Heart of gold: Gilda Bejani
Clove, The Star, Sunday 27 May 2012
Heart of gold
Gilda Bejani is determined to make a difference, one charity at a time
By Sophia Goh
Gilda Bejani, socialite and philanthropist, is a woman who turns heads. Perhaps it’s her exotic heritage, Iraqi-Armenian. Maybe it’s her trim figure, the result of gym sessions five times a week. Very likely it’s her designer style selections, Prada and Valentino being her favourites. Or, I decide, it’s all of the above.
I spot her easily from my vantage point by the window of a coffee place in the heart of Kuala Lumpur, and wave. She lifts a tentative hand – a question mark. “You recognise me,” she says. She sounds a little surprised, which, in turn, surprises me. Of all the things I was expecting her to be, self-conscious wasn’t one of them.
“I don’t like to talk about myself,” she admits over a cappuccino. Doing so feels like she’s showing off. “I’m shy. Everybody knows.”
Born in Baghdad, Iraq, Gilda is married to Christian Bejani, who is Lebanese-French. Among the countries they’ve lived in are Paris, India and Indonesia. They still maintain a home in Paris, but otherwise, they’ve been in Malaysia for the past 16 years. Their son, Michael, grew up here. He’s 18 and will be leaving home for university soon.
How does she feel about that? “People can say something is difficult or unpleasant, but you still have to try it before you’ll know. So I’m waiting to try it and see how I feel.”
Gilda speaks Arabic, English, French, Bahasa Malaysia, and her native tongue, Armenian. She enjoys traveling, and does so frequently. When I ask her about some of her favourite destinations, there is a very long pause. “Bangkok,” she eventually decides. “There’s something about the atmosphere, people and service there that you cannot find anywhere else.”
She’s not abrupt, the way some people are when they want to get an interview over and done with, but there’s a distinct briefness to the way she talks about herself. It’s like she simply has nothing much to say.
Then we move on to the subject of her charity work, and it’s as if a switch has gone on somewhere because she immediately lights up and our conversation really starts to flow.
On her LinkedIn page, Gilda lists her occupation as “Independent Fund-Raising Professional”. What that means is she raises funds for charities without being attached to a specific organisation.
She recalls the two biggest events she’s been involved in – a Royal Gala Dinner held in London’s Whitehall Palace and attended by the Countess of Wessex and H.S.H. Prince Albert II of Monaco to benefit ChildLine and Mission Enfance, and the annual Red Cross Ball in Monte Carlo, which she attended in 2006.
She talks about the tsunami of 2004, and how, when she read in the news that a teenaged boy from Aceh had been rescued after drifting for days, she visited him in a hospital in Port Dickson, and gave him some money. “The poor thing, he had lost 32 members of his family and was the only survivor,” she tells me. Later, she helped him get a place in a local private university so he could further his studies.
When the Pakistani earthquake struck, Gilda helped Mercy Malaysia fundraise so they could buy tents for the survivors. Once, she learned that an 11-month-old baby needed heart surgery, so she helped to raise money for his treatment. In 2008, she invited fashion designer Elie Saab to be a part of the Red Ribbon Ball benefitting the Malaysian AIDS Foundation.
“I help where it’s needed,” she says simply. “There’s this quote by Mother Teresa, ‘If you can’t feed a hundred people, then feed just one.’ I cannot say one cause is better or worse than the other, so I do as much as I can.”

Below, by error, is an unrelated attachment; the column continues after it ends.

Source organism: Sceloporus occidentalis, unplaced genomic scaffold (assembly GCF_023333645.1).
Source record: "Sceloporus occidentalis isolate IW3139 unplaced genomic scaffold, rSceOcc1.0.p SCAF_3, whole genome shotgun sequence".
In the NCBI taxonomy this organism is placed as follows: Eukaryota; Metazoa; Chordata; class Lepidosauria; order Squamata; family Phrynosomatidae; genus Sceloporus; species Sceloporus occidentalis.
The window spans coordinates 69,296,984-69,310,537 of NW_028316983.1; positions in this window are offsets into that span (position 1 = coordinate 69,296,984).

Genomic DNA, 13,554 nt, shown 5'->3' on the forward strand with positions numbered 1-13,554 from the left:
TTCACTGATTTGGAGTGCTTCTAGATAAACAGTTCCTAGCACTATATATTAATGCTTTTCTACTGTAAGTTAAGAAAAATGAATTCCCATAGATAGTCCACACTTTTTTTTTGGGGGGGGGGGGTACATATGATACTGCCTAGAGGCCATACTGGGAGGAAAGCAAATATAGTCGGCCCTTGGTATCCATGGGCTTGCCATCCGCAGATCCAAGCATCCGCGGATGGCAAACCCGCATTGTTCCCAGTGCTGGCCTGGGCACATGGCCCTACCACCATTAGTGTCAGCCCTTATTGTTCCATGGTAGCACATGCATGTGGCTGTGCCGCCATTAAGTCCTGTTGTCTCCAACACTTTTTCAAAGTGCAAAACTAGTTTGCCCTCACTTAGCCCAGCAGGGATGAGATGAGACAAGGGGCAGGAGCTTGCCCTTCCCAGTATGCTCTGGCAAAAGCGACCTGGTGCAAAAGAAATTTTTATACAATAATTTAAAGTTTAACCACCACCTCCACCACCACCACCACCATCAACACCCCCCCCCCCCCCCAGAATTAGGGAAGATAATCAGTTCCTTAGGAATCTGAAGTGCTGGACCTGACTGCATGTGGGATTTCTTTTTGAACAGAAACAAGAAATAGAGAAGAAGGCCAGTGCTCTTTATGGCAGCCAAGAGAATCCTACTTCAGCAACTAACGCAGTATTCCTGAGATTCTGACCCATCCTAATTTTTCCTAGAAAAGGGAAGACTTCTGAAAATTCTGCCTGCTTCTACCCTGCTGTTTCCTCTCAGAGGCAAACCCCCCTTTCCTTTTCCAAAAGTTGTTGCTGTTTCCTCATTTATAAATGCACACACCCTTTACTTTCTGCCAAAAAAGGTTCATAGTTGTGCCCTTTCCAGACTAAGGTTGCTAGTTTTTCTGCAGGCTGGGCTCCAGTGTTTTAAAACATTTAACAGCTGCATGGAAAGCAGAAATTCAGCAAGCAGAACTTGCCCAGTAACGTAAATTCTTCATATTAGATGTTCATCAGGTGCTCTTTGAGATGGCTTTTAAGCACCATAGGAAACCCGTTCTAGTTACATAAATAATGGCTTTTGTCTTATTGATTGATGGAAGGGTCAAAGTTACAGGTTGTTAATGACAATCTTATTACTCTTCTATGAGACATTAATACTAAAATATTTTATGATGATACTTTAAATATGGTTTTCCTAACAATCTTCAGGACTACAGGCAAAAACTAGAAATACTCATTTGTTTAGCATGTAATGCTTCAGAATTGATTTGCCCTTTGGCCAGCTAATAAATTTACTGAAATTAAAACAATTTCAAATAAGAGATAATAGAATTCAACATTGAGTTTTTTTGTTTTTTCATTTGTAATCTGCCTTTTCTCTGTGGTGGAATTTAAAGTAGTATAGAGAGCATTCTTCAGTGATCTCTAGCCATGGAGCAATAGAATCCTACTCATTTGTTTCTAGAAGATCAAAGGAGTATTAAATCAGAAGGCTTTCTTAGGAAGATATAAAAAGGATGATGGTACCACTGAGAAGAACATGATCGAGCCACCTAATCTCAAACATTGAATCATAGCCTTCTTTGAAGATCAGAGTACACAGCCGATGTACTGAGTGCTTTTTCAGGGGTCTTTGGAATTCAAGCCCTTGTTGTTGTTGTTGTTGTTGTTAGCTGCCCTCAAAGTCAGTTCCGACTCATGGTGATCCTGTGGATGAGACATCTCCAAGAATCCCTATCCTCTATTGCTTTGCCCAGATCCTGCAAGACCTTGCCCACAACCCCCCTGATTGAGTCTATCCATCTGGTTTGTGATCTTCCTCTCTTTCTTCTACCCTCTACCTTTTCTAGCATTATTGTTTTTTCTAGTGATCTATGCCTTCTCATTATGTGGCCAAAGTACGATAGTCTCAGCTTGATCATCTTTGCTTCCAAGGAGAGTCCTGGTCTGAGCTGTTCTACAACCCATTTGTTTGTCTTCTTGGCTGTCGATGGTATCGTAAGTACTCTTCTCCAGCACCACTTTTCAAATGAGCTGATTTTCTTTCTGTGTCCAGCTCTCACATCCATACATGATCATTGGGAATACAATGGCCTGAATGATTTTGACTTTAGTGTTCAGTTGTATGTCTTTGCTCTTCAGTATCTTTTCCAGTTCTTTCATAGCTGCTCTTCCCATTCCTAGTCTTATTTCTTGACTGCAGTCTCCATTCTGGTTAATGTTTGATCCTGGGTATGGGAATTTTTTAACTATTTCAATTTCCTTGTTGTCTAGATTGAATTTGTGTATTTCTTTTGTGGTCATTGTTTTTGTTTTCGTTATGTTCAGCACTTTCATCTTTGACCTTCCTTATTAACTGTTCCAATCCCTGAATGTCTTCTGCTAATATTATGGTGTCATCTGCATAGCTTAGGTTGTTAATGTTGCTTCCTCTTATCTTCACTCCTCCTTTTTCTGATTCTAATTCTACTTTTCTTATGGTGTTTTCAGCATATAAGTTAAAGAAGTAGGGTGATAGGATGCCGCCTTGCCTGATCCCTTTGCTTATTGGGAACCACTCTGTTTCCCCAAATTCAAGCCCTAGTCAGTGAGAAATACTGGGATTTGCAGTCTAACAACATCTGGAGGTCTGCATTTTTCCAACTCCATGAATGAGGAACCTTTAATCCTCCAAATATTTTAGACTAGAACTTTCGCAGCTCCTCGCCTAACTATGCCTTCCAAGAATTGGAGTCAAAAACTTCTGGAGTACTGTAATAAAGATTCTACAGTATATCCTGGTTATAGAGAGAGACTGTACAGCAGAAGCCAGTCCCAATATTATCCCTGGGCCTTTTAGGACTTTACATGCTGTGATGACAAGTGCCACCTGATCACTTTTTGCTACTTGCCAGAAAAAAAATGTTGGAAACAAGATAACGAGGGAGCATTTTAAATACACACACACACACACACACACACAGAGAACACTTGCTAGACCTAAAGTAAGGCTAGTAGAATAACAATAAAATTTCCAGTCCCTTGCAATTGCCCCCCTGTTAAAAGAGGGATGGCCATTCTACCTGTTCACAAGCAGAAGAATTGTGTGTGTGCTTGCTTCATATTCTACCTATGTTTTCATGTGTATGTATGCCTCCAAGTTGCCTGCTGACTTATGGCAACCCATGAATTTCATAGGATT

Her turning point came in 2003, during the Iraq War, when she raised funds for Mercy Malaysia to buy medicines. That was her first “project”, and she managed to raise RM53,000 by herself. “It was a huge success,” she beams at the memory. “When I saw that I could do it alone, I was very happy. So I started to do independent fundraising.”
It certainly helps that she’s one of the country’s most prominent socialites. Having good friends and support is key, and socialising is part of the job. “You have to love the society scene. You must know friends to have contacts.”
It can be uncomfortable sometimes, having to approach friends, but fortunately, Gilda doesn’t encounter too much rejection. The secret, she says, lies in the event. “If the programme is good, if there are celebrities and big names involved, people will queue up for it,” she says. “And you must always deliver what you have promised.”
She prefers to work alone, and often does, but she also serves on organising committees for big events. In fact, she’s currently an international committee member for a charity gala benefitting the Unicorn Children’s Foundation, which will be held at Donald Trump’s ultra exclusive Mar-a-Lago Club in Palm Beach, Florida, on 16 March next year.
“It’s a very rare opportunity for people to experience this exclusive club, and it’s for a good cause as well,” says Gilda. She’s hoping to bring along some friends from Malaysia to support the charity, which helps children and young adults with developmental, communication and learning disorders including autism.
I suggest that she’s uniquely positioned to do what she does, but she shrugs it off. “There are others [more privileged than I am], but they don’t care. Sometimes I think, if I were in her shoes, I could do wonders.”
Why don’t more people care? “I don’t know.” She thinks about it. “Maybe charity is something you have to be born with. There are some people whom you can talk to from now until tomorrow morning, and they still won’t help. But everyone can make a difference, even if it’s small things. If you see a beggar, bring him some food or drink. That is also charity.”